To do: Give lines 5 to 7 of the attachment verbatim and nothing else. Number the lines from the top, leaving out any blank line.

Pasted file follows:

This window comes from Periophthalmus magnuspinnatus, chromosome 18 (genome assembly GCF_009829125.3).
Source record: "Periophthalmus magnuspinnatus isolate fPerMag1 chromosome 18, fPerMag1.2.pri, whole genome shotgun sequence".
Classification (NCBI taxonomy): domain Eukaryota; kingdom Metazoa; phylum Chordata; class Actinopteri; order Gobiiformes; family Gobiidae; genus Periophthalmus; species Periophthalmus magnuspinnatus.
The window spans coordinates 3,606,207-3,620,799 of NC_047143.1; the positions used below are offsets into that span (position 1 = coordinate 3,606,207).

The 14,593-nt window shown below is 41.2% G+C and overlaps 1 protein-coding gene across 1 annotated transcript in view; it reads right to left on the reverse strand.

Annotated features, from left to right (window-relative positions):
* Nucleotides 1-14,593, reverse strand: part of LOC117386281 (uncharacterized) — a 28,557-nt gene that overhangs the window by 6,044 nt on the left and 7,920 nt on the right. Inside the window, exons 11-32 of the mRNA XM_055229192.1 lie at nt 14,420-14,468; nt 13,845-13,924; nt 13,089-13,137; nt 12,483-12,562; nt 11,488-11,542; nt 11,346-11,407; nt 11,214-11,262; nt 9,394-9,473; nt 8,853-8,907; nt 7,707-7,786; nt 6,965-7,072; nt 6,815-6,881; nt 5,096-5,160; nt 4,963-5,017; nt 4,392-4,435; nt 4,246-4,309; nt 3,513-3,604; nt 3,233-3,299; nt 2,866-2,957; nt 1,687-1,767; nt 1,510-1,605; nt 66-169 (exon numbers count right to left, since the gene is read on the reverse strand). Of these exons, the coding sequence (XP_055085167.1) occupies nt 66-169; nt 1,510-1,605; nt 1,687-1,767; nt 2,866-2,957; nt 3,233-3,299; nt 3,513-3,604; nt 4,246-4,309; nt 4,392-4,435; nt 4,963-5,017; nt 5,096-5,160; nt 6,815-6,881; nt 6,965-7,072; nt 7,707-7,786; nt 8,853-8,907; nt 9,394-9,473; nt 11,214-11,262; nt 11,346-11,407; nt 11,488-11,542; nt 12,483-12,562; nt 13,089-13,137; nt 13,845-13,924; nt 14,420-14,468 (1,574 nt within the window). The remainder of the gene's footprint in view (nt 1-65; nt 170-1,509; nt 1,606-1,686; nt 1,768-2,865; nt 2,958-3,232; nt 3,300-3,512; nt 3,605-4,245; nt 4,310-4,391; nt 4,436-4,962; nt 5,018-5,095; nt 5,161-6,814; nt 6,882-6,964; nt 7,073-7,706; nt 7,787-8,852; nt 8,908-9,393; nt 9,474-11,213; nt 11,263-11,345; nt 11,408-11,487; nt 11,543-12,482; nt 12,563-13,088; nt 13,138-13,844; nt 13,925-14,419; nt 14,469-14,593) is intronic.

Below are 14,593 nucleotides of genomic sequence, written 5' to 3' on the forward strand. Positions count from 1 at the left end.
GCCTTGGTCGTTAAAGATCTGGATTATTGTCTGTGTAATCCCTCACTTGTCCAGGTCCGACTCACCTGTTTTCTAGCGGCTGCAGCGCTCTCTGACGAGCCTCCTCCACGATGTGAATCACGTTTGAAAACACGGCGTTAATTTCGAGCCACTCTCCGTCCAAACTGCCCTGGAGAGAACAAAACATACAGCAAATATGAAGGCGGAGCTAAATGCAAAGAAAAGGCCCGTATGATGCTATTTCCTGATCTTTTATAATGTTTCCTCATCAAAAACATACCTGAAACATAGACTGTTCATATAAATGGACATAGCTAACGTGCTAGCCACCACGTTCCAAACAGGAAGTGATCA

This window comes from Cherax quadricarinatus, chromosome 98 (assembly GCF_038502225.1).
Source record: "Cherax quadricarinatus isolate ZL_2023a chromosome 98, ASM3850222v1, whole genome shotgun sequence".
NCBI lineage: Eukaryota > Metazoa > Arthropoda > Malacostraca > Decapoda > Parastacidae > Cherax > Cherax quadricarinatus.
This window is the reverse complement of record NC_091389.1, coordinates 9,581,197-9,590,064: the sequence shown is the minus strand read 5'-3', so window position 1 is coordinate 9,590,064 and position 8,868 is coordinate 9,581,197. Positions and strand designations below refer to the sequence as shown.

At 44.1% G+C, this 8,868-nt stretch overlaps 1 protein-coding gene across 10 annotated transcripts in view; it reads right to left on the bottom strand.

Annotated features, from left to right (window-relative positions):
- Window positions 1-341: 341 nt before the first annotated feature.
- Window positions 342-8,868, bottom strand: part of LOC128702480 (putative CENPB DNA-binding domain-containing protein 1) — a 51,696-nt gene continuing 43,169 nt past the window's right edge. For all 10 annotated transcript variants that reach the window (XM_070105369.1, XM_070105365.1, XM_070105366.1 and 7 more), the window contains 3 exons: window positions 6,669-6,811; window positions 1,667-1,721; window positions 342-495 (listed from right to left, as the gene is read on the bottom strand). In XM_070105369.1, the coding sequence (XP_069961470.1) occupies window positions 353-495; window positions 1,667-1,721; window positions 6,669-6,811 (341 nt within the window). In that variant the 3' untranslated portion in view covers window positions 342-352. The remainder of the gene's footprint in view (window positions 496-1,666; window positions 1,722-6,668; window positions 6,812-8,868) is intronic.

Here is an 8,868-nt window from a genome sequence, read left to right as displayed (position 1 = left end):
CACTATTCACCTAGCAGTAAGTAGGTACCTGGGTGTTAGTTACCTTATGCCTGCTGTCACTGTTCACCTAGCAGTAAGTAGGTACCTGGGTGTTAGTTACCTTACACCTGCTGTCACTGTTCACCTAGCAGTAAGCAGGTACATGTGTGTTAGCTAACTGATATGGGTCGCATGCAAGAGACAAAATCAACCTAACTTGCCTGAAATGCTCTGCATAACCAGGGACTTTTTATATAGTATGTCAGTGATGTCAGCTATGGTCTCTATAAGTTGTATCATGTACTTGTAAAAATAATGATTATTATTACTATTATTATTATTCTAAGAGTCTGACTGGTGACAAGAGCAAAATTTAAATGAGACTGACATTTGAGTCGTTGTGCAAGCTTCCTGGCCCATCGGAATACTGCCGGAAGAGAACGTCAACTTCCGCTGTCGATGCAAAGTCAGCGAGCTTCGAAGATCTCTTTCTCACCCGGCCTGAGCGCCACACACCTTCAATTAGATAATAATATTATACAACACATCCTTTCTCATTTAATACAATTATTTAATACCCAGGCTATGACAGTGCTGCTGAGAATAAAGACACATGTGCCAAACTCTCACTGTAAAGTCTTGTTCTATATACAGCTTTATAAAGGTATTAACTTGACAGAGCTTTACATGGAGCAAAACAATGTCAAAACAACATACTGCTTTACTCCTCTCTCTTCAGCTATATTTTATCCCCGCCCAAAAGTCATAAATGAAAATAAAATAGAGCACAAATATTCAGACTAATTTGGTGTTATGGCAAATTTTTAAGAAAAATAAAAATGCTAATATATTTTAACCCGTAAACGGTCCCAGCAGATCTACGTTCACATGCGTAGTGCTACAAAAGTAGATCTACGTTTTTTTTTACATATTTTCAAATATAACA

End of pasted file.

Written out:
The 14,593-nt window shown below is 41.2% G+C and overlaps 1 protein-coding gene across 1 annotated transcript in view; it reads right to left on the reverse strand.

Annotated features, from left to right (window-relative positions):
* Nucleotides 1-14,593, reverse strand: part of LOC117386281 (uncharacterized) — a 28,557-nt gene that overhangs the window by 6,044 nt on the left and 7,920 nt on the right. Inside the window, exons 11-32 of the mRNA XM_055229192.1 lie at nt 14,420-14,468; nt 13,845-13,924; nt 13,089-13,137; nt 12,483-12,562; nt 11,488-11,542; nt 11,346-11,407; nt 11,214-11,262; nt 9,394-9,473; nt 8,853-8,907; nt 7,707-7,786; nt 6,965-7,072; nt 6,815-6,881; nt 5,096-5,160; nt 4,963-5,017; nt 4,392-4,435; nt 4,246-4,309; nt 3,513-3,604; nt 3,233-3,299; nt 2,866-2,957; nt 1,687-1,767; nt 1,510-1,605; nt 66-169 (exon numbers count right to left, since the gene is read on the reverse strand). Of these exons, the coding sequence (XP_055085167.1) occupies nt 66-169; nt 1,510-1,605; nt 1,687-1,767; nt 2,866-2,957; nt 3,233-3,299; nt 3,513-3,604; nt 4,246-4,309; nt 4,392-4,435; nt 4,963-5,017; nt 5,096-5,160; nt 6,815-6,881; nt 6,965-7,072; nt 7,707-7,786; nt 8,853-8,907; nt 9,394-9,473; nt 11,214-11,262; nt 11,346-11,407; nt 11,488-11,542; nt 12,483-12,562; nt 13,089-13,137; nt 13,845-13,924; nt 14,420-14,468 (1,574 nt within the window). The remainder of the gene's footprint in view (nt 1-65; nt 170-1,509; nt 1,606-1,686; nt 1,768-2,865; nt 2,958-3,232; nt 3,300-3,512; nt 3,605-4,245; nt 4,310-4,391; nt 4,436-4,962; nt 5,018-5,095; nt 5,161-6,814; nt 6,882-6,964; nt 7,073-7,706; nt 7,787-8,852; nt 8,908-9,393; nt 9,474-11,213; nt 11,263-11,345; nt 11,408-11,487; nt 11,543-12,482; nt 12,563-13,088; nt 13,138-13,844; nt 13,925-14,419; nt 14,469-14,593) is intronic.